Fresken von Franz Joseph Spiegler, Stuck von Johann Michael Feuchtmayer d. J.
English: Interior of Zwiefalten Abbey, Germany.
Photo: March 2003.
Source: Own work.
Author: AndreasPraefcke.
(Wikimedia Commons)


It was not uncommon for Heads of Religious Houses, other than the Imperial Abbeys, to have similar titles, even though their establishments did not have Imperial Immediacy. To take three examples: The Prince-Bishop of St. Gall retained his title until the Abbey was secularised in 1798, even though it had ceased to be an Imperial Abbey in 1648; the Abbot of Muri (which had a strong Habsburg connection) was created an Imperial Prince in 1710, although, by that time, Muri was in Switzerland; and the Prince-Abbot of St. Blaise's Abbey, in Baden-Württemberg, held that title, not on account of the status of the Abbey, which was not Immediate, but because it was conferred on him by the Abbey's ownership of the County of Bonndorf.

Many of the Religious Houses, listed on Wikipedia, under Imperial Abbeys, are those named in the Matrikel, or lists of those eligible to vote in the Imperial Diet, including those whose votes were collective rather than individual. Three of these lists survive and are accessible, from 1521, 1755 (or thereabouts) and 1792.



English: The South Nave of the Monastery Church of Zwiefalten, Germany.
Deutsch: Klosterkirche Zwiefalten: Südliches Langhaus.
Photo: 23 June 2006.
Source: Own work.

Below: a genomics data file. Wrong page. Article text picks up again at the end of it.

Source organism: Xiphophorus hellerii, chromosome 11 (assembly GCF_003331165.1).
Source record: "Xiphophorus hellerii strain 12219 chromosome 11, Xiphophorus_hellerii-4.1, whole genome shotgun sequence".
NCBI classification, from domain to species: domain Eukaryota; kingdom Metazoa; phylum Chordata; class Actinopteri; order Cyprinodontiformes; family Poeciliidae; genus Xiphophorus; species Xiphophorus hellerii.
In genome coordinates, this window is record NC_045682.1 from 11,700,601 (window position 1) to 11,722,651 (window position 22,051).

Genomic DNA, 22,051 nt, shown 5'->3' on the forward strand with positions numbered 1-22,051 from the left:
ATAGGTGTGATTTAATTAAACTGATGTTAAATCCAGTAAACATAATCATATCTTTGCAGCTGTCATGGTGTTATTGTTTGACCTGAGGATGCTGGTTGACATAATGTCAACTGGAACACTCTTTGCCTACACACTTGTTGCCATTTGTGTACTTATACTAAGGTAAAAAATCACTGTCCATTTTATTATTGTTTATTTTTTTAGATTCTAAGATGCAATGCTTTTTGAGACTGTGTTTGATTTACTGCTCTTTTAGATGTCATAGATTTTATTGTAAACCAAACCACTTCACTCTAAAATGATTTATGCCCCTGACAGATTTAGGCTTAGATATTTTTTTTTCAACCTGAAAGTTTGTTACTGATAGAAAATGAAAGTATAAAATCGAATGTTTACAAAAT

Author: Effi Schweizer.
(Wikimedia Commons)


The list mentioned in Wikipedia (List "A") includes the Principalities, Imperial Abbeys (Reichsabteien and Reichsklöster), Imperial Colleges (Reichsstifte), Imperial Provostries or Priories (Reichspropsteien) and the single Imperial Charterhouse (Reichskartause).

The word "Stift", meaning a Collegiate Foundation or Canonry, possibly belonging to a variety of different Orders, or to none at all, and either with or without Rules and Vows, for either men ("Herrenstift") or for women ("Frauenstift"), has been left untranslated, except when it specifically refers to the Chapter of a Church.



English: North Transept of the Monastery Church of Zwiefalten, Germany.
Deutsch: Klosterkirche Zwiefalten: Nördlicher Querarm.
Photo: 23 June 2006.
Source: Own work.
Author: Effi Schweizer.
(Wikimedia Commons)


Some of the Imperial Abbeys were dissolved during the Reformation; others were absorbed into other territories at various times in the general course of political life. Those in Alsace and Switzerland passed out of the Empire in 1648, when Alsace was ceded to France and Switzerland became independent. The great majority of these Religious Bodies, however, were secularised during the brief period that included the French Revolution, the Napoleonic Wars, and their aftermath, especially as a result of the German Mediatisation (Reichsdeputationshauptschluss) of February 1803. Any that survived, lost their Imperial Status when the Holy Roman Empire was wound up in 1806.



Deutsch: Innenansicht des Zwiefalter Münsters.
English: Interior of Zwiefalten Münster (Zwiefalten Abbey),
Photo: 2 April 2011.
Source: Own work.
Author: Enzyklofant.
(Wikimedia Commons)